X-ray image of installed traditional pacemaker showing wire routing (Photo credit: Wikipedia)
A new pacemaker, designed without battery or wires, is implanted directly into the heart and gets its energy wirelessly from radio frequency radiation transmitted by an external battery pack. It can also control electrical signals to all four chambers of the heart. The prototype, developed by researchers from Rice University and others, was presented at the recent Texas Heart Institute (THI) at the IEEE’s International Microwave Symposium (IMS) in Honolulu. The wireless transmitter can be up to a few centimeters away.
Traditional pacemakers use electrical signals to keep the heart beating steadily, but they are planted in the upper side chest so that doctors can access them easily to replace the onboard batteries with minor surgery. The signals transmit to the heart via wires called leads, which are known sometimes to lead to bleeding or infection.
This new pacemaker can even act as a defibrillator when needed. Worked flawlessly on a pig.
It’s sure got a lot going for it. Only thing we worry about is: Even if the external transmitter is very small, how’s the patient going to keep it always within the required distance without wearing some kind of external pack – something that could be way too easy to damage or lose?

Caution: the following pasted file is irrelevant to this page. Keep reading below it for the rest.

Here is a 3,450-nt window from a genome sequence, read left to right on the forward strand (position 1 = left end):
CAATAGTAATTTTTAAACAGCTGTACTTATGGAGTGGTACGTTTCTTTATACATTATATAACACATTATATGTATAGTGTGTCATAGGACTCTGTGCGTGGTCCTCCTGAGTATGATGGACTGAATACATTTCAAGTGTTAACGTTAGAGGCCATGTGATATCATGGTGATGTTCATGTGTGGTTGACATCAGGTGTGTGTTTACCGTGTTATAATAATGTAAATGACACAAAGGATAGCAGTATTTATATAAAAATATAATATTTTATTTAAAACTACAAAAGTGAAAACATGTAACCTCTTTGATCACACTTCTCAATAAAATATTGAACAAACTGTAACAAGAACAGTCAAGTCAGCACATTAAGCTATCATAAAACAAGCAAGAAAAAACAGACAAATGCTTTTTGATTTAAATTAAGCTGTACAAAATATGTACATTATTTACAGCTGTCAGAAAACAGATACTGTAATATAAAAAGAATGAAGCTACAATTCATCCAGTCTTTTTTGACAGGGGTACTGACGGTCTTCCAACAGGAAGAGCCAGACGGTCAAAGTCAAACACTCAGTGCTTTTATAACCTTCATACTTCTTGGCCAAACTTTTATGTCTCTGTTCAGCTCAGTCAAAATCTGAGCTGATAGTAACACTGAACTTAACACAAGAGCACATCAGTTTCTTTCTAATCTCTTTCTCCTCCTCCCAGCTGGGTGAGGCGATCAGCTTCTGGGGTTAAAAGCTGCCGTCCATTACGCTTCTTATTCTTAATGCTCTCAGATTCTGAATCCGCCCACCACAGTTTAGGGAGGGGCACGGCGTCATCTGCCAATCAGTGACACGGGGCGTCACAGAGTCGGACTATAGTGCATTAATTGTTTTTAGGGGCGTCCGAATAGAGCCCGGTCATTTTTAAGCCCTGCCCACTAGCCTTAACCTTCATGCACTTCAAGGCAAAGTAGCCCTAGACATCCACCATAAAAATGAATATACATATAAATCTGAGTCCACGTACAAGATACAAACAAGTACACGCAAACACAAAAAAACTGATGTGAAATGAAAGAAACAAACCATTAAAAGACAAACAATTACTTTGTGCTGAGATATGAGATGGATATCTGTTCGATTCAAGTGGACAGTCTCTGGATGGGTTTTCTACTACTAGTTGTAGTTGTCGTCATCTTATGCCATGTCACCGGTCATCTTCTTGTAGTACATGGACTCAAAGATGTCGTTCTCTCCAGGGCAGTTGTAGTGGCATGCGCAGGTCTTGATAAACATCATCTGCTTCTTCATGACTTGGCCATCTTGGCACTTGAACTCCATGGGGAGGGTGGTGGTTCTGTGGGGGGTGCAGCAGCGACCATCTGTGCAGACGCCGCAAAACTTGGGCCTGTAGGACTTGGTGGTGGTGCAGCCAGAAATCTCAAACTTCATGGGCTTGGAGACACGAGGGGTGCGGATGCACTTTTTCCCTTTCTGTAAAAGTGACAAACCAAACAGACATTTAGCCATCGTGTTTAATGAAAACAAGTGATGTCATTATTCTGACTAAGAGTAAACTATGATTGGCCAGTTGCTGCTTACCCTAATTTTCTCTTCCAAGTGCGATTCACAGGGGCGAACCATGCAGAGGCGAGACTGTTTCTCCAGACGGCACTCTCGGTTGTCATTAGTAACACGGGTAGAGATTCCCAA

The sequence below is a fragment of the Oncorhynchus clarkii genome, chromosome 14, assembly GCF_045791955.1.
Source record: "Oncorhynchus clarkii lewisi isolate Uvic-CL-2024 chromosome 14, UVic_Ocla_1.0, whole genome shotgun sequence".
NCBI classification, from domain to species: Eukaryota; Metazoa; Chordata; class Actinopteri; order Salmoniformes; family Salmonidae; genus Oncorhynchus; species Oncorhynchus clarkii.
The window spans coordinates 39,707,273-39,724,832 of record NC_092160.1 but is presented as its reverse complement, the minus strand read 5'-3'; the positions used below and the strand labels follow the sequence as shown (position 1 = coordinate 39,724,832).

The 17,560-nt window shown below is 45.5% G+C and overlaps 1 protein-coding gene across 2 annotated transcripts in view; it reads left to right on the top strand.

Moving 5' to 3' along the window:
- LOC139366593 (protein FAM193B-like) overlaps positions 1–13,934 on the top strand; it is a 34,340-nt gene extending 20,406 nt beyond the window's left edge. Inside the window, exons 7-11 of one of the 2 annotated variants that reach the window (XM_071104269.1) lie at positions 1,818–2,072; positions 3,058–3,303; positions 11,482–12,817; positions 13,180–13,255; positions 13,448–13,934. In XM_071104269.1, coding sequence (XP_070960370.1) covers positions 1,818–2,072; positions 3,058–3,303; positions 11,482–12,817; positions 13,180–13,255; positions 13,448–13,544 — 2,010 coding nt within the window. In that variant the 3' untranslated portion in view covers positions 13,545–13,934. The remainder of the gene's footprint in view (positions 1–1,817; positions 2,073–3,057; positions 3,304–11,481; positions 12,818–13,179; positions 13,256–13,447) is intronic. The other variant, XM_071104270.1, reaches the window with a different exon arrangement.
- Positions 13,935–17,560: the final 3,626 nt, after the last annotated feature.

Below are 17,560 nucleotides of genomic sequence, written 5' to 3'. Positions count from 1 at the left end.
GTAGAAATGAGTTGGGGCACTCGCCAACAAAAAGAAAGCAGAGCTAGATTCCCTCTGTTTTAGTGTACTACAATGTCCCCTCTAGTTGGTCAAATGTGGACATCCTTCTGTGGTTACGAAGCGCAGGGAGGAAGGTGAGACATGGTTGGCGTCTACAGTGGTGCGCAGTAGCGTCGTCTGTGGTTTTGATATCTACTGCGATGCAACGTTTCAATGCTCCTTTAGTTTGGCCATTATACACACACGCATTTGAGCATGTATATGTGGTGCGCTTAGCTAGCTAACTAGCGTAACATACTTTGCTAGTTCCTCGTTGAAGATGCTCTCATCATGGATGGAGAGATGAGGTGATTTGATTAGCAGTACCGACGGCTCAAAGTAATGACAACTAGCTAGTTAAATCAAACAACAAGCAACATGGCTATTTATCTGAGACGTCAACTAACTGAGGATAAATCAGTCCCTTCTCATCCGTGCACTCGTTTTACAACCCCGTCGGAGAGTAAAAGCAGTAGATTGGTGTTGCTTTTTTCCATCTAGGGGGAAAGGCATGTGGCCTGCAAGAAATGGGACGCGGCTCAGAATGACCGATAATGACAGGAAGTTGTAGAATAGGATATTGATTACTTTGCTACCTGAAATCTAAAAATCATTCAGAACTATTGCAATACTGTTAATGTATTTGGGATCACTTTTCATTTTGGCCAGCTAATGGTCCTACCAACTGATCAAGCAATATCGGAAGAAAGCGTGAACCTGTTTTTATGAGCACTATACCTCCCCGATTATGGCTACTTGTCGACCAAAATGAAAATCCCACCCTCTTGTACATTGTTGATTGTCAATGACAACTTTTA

Further work underway. Read more here on the wireless, battery-less pacemaker.
A “street defibrillator”. Having a cardiac arrest in the “heart of Monaco” could be less problematic. (Photo credit: Wikipedia)
There appears to be a relationship between levels of sex hormones in the blood, for both men and women, may be related to occurrence of the nearly-always-fatal sudden cardiac arrest – which is different from myocardial infarction (“heart attack”) in people who have blockages in their arteries. Sudden cardiac arrest has to do with faulty electrical signals in the heart. Think about it. Your heart beats about 100,000 times in one day and about 35 million times in a year. During an average lifetime, the human heart will beat more than 2.5 billion times. The heart is a muscle that has to have stimulation to do its work, and that’s where the electrical signals come in. In atrial fibrillation the signals come irregularly and often too fast. But meds can do a good job of controlling this condition and thus lowering the risk of stroke. In sudden cardiac arrest they go out of whack so suddenly and severely that immediate death nearly always occurs. A recent study measured levels of male sex hormone testosterone in men and female sex hormone extradiol in both women and men who died of sudden cardiac arrest versus those who didn’t. The levels were strikingly higher in the deceased. This study promises potential for earlier detection – a much-desired goal that will allow docs to begin devising ways to treat this random-seeming fatal condition.